About a month ago my 25-year-old son noticed some tingling in his legs and blurred vision in his left eye. These symptoms have now cleared up completely; but one of his friends, who has multiple sclerosis, told my son that she had similar symptoms at the onset of her illness. We have heard some frightening things about multiple sclerosis and would like to know if we should see a doctor right away.
First, you must not conclude that your son has multiple sclerosis, even though the symptoms he experienced are consistent with early stages of that disorder.
MS is fairly common; it affects about 350,000 Americans, about twice as many women as men. Except for nerve damage due to injury, MS is the most common cause of neurologic disability among young and middle-age adults. The first symptoms of MS occur between the ages 20 and 40 about 90 percent of the time.
MS is called a "demyelinating" disorder because it results from destruction of myelin sheaths that surround nerve cells in the brain and spinal cord. The damage to myelin is thought to be due to an autoimmune process, in which an unexplained immune reaction attacks and destroys body tissues instead of protecting them. The damage, referred to as "plaques," can be detected by magnetic resonance imaging even where there are only mild symptoms.
The initial symptoms of MS may be quite subtle. They include weakness or unusual sensations in one or more extremities; blurring or loss of vision, most often in one eye and associated with pain around the eye; double vision; and dizziness. Later in the course of the disease, people may develop clumsy gait, memory loss and speech difficulties.
The entire course of MS follows one of three general patterns: relapsing-remitting, progressive or benign. About 80 percent of patients have the relapsing-remitting form, characterized by multiple symptomatic episodes followed by total or partial recovery. Over a period of years of this pattern, patients may gradually have more and more persistent neurological changes.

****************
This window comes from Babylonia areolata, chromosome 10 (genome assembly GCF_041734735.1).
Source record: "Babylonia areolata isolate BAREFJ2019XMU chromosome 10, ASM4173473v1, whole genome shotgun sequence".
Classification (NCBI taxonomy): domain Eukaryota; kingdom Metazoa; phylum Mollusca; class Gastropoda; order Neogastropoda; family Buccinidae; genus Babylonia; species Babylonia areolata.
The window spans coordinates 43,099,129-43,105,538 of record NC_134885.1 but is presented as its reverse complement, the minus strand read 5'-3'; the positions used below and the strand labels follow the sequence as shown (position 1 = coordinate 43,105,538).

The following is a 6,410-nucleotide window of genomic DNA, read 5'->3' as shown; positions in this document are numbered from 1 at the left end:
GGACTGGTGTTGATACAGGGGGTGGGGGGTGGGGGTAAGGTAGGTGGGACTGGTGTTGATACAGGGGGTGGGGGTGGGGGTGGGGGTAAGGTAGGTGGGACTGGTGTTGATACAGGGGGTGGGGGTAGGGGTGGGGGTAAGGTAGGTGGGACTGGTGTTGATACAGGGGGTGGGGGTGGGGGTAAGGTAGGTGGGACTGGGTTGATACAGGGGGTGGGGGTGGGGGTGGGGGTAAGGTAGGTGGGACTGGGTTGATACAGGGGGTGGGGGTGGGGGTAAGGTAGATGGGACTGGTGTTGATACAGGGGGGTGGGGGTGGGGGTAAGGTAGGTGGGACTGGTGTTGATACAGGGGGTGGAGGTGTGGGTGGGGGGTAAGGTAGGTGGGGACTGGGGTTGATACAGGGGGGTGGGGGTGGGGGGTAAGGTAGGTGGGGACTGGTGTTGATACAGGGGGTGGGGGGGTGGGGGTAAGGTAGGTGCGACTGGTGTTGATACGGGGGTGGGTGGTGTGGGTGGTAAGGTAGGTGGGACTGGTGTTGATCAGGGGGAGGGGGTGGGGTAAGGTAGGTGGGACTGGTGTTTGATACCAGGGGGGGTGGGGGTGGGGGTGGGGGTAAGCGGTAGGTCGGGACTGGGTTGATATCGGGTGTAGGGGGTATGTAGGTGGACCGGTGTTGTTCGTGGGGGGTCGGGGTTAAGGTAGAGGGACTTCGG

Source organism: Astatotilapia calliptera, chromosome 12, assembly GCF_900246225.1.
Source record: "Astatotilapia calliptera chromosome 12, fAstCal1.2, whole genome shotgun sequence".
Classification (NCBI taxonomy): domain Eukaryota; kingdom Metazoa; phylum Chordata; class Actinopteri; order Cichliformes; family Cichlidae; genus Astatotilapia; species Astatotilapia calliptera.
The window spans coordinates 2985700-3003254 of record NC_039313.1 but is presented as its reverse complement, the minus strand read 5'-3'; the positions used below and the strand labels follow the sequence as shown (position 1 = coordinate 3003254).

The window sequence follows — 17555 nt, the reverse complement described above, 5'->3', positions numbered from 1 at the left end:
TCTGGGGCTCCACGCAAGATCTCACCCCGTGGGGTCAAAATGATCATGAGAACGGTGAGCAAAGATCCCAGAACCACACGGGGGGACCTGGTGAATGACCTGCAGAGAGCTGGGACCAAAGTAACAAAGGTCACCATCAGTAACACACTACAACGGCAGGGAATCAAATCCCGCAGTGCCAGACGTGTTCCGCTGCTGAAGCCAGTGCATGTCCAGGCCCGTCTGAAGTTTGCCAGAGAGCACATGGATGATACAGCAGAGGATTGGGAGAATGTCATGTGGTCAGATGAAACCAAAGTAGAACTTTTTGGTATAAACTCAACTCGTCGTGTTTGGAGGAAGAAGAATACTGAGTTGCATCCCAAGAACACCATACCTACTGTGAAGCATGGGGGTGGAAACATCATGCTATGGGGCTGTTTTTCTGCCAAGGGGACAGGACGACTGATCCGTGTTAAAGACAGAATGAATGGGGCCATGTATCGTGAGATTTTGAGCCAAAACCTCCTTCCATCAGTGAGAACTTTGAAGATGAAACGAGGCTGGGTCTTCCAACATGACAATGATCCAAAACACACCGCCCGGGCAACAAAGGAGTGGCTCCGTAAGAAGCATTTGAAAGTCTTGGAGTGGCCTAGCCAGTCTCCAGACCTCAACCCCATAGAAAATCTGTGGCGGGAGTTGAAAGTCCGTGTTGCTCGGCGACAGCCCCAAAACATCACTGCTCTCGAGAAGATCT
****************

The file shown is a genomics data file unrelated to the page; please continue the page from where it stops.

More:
In 30 percent of these patients, the disease becomes steadily progressive after about 10 years. The progressive form follows a steady pattern of worsening symptoms and disability without periods of remission. About 10 percent of MS patients have a benign course with relatively minor manifestations.
Despite this generally gloomy picture of MS, there is some good news to report. As long as 25 years after the initial diagnosis, 25 percent of patients are still able to work, 5 percent to 10 percent have little or no disability, and life expectancy is close to normal.
In addition, some promising new treatments are now available. For many years the only treatment for MS was adrenal corticosteroids, which may lessen the symptoms and duration of the relapses but do not alter the long-term manifestations of the disorder.
Over the past three years the Food and Drug Administration has approved two drugs, interferon beta- 1b (Betaseron) and interferon beta- 1a (Avonex) for treating the relapsing-remitting form of MS. Both are naturally occurring substances which regulate the immune system.
Both have been shown to reduce the rate of relapses by more than a third and diminish their severity.
Approved recently by the FDA was a third drug, copolymer 1 or Copaxone, which is a synthetic chain of four amino acids. In clinical trials, this product has shown benefits similar to the two interferons.
You can get more information on MS from the National Multiple Sclerosis Society by calling (800) FIGHT-MS ( 344-4867).
Dr. Margolis is professor of medicine and biological chemistry at the Johns Hopkins School of Medicine.
Pub Date: 12/31/96